Taking stock – 10 years of the climate investment funds

By Ute Collier On 01.02.2019 Influence & Impact

With 3 billion people still lacking access to clean cooking and almost one billion people without electricity, huge amounts of funding are needed to close the energy access gap. The Climate Investment Funds (CIF) are one of the avenues for funding this big challenge.

Practical Action has a seat as an observer on the Scaling Up Renewable Energy in Low Income Countries Programme (SREP) Committee of CIF and I just spent a week in Morocco attending a Committee meeting, as well as the CIF@10 anniversary conference. CIF was established in 2008 to help developing countries invest in low-carbon and climate-resilient development. It has had some impressive achievements – $8bn contributions received (with the UK as the largest donor country), US $1.2bn allocated to climate resilience, 11 MtCO2 saved per year and 185,000 people provided with improved access to energy.

With 3 billion people still lacking access to clean cooking and almost one billion people without electricity, huge amounts of funding are needed to close the energy access gap. The Climate Investment Funds (CIF) are one of the avenues for funding this big challenge.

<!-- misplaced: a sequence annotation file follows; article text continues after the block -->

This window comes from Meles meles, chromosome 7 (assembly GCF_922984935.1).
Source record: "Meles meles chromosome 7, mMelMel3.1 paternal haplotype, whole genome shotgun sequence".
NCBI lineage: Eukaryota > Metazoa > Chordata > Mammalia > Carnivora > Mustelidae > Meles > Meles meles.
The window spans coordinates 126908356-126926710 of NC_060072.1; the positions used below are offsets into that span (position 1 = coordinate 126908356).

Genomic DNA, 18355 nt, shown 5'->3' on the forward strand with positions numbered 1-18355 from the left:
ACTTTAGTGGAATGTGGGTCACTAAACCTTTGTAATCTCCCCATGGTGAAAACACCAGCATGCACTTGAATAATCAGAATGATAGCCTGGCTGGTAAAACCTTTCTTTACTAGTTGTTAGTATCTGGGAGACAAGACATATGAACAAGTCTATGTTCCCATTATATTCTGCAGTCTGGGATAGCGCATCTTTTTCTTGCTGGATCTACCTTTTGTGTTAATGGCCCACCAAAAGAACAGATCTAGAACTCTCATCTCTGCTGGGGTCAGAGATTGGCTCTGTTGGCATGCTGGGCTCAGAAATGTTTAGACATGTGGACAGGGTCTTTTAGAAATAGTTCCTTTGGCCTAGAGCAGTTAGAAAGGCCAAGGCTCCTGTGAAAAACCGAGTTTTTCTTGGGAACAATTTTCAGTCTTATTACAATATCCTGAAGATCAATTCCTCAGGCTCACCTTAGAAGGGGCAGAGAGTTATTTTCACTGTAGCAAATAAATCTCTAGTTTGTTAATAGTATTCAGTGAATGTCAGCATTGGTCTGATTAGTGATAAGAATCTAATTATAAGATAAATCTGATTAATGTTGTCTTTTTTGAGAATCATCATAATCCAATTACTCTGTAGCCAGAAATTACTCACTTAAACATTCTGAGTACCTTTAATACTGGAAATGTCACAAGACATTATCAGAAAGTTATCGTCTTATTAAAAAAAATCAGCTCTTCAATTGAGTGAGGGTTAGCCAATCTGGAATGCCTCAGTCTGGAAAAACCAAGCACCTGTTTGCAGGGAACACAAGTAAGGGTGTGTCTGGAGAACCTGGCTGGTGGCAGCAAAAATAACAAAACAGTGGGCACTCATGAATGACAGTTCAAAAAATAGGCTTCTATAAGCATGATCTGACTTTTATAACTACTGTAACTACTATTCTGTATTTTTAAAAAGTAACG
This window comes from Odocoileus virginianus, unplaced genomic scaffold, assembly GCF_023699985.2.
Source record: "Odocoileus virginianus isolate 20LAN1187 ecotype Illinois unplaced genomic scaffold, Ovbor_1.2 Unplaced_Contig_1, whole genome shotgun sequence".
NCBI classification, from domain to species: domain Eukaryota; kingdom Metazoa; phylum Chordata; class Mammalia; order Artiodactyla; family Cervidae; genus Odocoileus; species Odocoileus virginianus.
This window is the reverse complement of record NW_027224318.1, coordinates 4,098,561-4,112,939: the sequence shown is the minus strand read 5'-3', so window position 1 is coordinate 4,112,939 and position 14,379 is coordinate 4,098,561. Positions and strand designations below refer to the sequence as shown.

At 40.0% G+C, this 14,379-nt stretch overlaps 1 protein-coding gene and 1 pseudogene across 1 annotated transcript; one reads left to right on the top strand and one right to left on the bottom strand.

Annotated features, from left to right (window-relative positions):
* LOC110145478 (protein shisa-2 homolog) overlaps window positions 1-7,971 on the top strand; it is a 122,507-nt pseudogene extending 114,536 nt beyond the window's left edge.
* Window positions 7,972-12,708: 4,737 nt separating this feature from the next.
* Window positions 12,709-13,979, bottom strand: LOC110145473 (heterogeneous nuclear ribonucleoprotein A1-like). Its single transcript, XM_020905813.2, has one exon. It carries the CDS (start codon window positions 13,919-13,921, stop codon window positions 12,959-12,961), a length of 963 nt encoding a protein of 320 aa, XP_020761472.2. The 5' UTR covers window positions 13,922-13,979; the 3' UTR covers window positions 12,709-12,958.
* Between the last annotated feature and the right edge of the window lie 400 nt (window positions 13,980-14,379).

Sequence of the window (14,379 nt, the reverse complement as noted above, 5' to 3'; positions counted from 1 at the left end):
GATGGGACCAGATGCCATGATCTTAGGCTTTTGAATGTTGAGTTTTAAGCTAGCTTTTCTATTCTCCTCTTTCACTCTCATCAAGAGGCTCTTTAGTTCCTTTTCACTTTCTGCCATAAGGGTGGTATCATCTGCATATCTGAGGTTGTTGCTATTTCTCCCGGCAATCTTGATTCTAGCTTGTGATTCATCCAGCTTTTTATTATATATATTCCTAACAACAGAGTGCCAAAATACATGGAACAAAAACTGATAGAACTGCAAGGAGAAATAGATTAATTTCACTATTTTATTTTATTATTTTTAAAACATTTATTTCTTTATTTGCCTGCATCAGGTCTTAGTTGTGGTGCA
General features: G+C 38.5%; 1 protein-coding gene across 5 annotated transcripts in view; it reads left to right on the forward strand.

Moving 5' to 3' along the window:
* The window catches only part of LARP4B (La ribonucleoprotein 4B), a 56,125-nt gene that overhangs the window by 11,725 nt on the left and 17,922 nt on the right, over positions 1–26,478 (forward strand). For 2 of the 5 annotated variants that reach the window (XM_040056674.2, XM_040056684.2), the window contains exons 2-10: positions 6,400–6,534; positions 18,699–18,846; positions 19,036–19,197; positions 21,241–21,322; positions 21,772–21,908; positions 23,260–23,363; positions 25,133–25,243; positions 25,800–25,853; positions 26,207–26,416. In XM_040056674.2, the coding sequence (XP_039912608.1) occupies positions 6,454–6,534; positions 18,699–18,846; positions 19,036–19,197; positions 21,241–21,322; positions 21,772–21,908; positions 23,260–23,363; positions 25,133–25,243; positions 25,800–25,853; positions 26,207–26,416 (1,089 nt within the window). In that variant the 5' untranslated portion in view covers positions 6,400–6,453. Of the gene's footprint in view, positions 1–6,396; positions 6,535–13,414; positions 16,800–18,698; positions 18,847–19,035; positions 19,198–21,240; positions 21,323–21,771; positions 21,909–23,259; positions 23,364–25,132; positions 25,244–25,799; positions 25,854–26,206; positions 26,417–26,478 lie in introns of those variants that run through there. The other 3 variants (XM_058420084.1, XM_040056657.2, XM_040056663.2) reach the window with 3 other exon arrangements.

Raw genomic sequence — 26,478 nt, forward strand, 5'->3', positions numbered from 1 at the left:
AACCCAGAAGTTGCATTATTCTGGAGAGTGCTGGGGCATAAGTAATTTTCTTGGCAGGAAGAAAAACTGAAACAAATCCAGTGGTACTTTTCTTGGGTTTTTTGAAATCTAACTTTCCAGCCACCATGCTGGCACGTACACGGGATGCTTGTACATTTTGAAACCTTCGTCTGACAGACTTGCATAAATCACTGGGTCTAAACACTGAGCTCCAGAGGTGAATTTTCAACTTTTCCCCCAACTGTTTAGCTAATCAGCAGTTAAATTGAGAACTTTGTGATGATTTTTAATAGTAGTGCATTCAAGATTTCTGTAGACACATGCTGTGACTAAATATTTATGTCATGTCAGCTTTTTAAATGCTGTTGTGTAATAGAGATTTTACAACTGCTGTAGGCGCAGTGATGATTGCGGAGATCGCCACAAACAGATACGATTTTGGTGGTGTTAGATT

Practical Action has a seat as an observer on the Scaling Up Renewable Energy in Low Income Countries Programme (SREP) Committee of CIF and I just spent a week in Morocco attending a Committee meeting, as well as the CIF@10 anniversary conference. CIF was established in 2008 to help developing countries invest in low-carbon and climate-resilient development. It has had some impressive achievements – $8bn contributions received (with the UK as the largest donor country), US $1.2bn allocated to climate resilience, 11 MtCO2 saved per year and 185,000 people provided with improved access to energy.

Of course, CIF is not without its problems. Specifically, SREP has been slow off the ground, with just 4 out of a targeted 21 projects on energy access operational at present. Its total available funding of US $750 million is a drop in the ocean compared to what is needed for energy access. Furthermore, there is some uncertainty about the future of the CIF, with some donor countries insisting that the Green Climate Fund (GCF) should be the only climate financing mechanism. However, as the GCF lacks resources and is still not working effectively, this seems like throwing the baby out with the bathwater. We cannot afford to let politics get in the way of effective climate action.